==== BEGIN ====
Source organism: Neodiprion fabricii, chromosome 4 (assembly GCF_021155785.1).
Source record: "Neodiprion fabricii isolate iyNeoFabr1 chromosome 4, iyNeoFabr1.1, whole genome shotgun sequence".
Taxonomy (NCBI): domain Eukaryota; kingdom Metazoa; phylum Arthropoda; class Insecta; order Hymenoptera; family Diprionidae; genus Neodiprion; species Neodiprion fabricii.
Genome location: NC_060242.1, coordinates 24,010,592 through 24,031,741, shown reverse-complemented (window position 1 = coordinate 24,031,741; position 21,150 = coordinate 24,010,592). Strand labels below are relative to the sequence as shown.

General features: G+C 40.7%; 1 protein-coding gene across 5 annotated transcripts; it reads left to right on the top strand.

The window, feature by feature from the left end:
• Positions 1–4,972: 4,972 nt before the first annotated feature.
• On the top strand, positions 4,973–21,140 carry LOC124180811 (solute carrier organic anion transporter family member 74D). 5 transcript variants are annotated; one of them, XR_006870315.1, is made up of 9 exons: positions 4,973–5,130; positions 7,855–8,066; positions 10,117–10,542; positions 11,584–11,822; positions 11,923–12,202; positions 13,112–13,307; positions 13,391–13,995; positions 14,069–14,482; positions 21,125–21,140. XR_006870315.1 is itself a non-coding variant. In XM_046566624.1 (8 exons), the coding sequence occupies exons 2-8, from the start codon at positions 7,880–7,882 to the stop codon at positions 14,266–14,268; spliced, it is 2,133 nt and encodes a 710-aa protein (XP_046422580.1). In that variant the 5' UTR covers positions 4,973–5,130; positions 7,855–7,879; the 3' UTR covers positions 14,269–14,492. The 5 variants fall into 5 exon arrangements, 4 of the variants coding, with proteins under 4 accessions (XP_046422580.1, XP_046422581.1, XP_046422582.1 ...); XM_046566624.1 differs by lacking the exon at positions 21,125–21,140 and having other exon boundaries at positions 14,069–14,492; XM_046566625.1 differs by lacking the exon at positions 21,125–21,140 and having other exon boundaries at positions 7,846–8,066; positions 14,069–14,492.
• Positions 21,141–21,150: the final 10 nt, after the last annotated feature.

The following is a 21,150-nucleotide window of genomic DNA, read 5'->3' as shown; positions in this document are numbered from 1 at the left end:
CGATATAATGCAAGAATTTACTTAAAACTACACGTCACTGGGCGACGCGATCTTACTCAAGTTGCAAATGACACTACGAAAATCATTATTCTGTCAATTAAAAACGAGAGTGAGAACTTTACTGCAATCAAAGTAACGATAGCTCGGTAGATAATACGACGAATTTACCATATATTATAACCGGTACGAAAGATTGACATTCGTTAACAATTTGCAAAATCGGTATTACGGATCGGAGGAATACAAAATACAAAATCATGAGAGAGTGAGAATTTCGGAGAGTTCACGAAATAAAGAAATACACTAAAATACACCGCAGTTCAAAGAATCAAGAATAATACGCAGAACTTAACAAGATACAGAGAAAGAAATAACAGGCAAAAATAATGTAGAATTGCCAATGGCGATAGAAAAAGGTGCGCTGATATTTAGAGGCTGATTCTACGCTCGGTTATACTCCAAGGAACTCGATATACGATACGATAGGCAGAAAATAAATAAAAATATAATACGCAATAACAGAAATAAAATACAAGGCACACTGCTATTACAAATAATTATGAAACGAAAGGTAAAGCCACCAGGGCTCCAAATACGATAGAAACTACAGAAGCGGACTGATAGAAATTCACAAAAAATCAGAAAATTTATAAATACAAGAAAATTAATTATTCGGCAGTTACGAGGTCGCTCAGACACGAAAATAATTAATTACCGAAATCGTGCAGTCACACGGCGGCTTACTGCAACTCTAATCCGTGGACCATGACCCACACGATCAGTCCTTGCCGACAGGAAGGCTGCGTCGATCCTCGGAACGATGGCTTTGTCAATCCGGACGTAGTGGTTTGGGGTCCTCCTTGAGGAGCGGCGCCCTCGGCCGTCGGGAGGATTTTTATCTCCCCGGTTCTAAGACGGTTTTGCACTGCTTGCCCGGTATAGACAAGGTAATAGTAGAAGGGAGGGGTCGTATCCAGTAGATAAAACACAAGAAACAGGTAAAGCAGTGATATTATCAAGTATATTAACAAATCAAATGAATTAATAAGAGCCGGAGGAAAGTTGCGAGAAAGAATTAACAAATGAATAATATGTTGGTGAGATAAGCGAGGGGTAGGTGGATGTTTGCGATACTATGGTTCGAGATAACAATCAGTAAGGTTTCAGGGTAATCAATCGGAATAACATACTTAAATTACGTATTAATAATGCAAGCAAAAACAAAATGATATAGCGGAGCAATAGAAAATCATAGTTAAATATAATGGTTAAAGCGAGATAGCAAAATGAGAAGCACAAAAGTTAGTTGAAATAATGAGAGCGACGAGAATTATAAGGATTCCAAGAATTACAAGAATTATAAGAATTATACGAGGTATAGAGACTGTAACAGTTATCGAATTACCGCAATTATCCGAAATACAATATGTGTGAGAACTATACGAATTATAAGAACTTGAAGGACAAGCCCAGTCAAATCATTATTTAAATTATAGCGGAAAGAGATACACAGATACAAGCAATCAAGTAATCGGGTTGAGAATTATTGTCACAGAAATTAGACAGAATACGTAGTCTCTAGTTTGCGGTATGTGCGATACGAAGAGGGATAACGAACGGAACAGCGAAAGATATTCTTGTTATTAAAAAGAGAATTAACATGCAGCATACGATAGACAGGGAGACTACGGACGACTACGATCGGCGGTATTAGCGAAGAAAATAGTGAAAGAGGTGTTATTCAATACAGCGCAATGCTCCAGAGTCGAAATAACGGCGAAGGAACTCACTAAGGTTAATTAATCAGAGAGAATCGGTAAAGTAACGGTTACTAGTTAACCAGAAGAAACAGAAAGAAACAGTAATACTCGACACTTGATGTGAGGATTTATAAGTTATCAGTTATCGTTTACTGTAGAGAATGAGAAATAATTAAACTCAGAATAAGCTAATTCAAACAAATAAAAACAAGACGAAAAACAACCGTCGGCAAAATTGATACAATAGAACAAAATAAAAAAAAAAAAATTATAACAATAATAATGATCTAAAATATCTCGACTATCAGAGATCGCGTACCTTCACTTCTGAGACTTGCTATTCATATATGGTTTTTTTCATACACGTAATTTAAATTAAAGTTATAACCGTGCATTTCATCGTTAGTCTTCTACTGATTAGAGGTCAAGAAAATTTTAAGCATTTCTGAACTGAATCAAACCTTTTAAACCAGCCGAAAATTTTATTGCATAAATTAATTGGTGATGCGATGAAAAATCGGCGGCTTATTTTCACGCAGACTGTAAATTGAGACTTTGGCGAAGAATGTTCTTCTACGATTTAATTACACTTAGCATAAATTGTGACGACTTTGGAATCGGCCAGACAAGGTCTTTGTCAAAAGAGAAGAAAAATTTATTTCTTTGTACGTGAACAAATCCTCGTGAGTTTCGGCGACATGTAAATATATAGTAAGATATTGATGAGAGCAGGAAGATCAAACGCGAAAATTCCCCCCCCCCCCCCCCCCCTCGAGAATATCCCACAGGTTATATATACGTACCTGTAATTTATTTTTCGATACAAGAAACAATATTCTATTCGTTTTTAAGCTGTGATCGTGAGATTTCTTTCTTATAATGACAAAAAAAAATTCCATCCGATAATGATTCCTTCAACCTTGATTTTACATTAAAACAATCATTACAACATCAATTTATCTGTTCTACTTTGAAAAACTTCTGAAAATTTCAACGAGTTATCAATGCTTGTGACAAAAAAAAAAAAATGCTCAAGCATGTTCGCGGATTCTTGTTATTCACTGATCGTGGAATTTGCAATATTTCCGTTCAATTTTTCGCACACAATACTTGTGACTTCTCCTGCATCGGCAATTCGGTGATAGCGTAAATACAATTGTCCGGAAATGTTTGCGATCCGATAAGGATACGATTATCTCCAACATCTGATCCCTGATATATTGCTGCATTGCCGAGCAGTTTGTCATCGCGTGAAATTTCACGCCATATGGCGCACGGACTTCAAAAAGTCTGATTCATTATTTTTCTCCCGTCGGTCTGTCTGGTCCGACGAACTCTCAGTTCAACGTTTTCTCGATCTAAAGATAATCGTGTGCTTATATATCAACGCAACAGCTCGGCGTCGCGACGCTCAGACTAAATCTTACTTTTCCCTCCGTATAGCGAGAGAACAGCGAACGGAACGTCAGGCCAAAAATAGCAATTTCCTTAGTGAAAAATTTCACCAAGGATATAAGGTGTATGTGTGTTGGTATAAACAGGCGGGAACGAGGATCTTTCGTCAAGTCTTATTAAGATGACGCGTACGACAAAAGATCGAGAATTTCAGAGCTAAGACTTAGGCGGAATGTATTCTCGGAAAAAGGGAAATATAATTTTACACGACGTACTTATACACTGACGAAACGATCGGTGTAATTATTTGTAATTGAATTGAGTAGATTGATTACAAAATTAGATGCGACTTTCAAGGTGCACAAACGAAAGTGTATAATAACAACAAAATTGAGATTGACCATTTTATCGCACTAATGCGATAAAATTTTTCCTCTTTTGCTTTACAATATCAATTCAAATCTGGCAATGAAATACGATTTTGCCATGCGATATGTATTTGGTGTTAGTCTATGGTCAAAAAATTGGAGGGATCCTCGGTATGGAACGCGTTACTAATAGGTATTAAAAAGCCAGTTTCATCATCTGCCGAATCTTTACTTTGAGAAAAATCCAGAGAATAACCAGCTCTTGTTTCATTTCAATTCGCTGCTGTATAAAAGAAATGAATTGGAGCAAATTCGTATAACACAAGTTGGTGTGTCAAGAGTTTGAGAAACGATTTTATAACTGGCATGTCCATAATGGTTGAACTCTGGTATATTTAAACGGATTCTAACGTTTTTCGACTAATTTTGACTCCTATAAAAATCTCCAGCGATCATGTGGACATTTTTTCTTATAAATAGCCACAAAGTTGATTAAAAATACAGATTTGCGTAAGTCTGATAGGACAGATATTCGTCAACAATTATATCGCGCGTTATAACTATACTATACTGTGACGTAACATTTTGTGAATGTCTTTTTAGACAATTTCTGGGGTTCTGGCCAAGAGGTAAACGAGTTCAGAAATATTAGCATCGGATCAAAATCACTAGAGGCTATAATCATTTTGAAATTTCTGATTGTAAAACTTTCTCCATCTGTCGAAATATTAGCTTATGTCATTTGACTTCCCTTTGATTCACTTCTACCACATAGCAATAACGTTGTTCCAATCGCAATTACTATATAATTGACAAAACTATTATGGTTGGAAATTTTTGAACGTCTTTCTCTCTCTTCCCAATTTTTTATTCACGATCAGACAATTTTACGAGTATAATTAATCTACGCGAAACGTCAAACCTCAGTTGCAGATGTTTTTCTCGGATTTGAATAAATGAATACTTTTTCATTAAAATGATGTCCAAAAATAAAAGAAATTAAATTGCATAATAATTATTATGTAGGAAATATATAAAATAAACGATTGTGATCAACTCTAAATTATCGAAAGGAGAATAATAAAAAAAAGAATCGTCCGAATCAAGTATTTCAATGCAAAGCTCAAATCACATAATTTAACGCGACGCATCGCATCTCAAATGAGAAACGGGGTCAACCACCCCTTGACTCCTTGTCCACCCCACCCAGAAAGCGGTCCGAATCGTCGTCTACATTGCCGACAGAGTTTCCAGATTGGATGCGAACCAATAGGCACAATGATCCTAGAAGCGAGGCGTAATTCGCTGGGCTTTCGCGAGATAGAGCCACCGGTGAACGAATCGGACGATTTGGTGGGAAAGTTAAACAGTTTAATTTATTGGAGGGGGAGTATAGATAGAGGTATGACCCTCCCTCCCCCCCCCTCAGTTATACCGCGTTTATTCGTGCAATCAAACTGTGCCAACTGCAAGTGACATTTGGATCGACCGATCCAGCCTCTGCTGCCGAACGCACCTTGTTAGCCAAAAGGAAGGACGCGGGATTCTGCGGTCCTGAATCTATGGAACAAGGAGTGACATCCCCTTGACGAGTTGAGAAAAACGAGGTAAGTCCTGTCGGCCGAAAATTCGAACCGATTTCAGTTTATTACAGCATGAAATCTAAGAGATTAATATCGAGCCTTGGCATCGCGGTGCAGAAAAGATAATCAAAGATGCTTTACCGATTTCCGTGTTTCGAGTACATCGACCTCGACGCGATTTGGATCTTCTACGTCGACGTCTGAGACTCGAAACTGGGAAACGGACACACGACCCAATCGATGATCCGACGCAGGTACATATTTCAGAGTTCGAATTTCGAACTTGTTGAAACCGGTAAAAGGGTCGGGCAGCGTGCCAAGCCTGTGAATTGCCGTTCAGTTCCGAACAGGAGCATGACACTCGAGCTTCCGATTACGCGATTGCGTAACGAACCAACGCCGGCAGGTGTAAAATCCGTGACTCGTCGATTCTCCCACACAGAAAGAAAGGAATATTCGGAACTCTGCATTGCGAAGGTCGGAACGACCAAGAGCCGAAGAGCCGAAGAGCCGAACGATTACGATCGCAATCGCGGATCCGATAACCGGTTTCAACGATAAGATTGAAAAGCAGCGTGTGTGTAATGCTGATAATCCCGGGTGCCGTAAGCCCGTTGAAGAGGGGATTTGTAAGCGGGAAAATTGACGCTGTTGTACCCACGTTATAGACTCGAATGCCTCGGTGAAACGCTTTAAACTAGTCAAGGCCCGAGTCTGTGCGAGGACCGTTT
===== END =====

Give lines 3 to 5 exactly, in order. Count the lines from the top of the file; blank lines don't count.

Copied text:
Taxonomy (NCBI): domain Eukaryota; kingdom Metazoa; phylum Arthropoda; class Insecta; order Hymenoptera; family Diprionidae; genus Neodiprion; species Neodiprion fabricii.
Genome location: NC_060242.1, coordinates 24,010,592 through 24,031,741, shown reverse-complemented (window position 1 = coordinate 24,031,741; position 21,150 = coordinate 24,010,592). Strand labels below are relative to the sequence as shown.

General features: G+C 40.7%; 1 protein-coding gene across 5 annotated transcripts; it reads left to right on the top strand.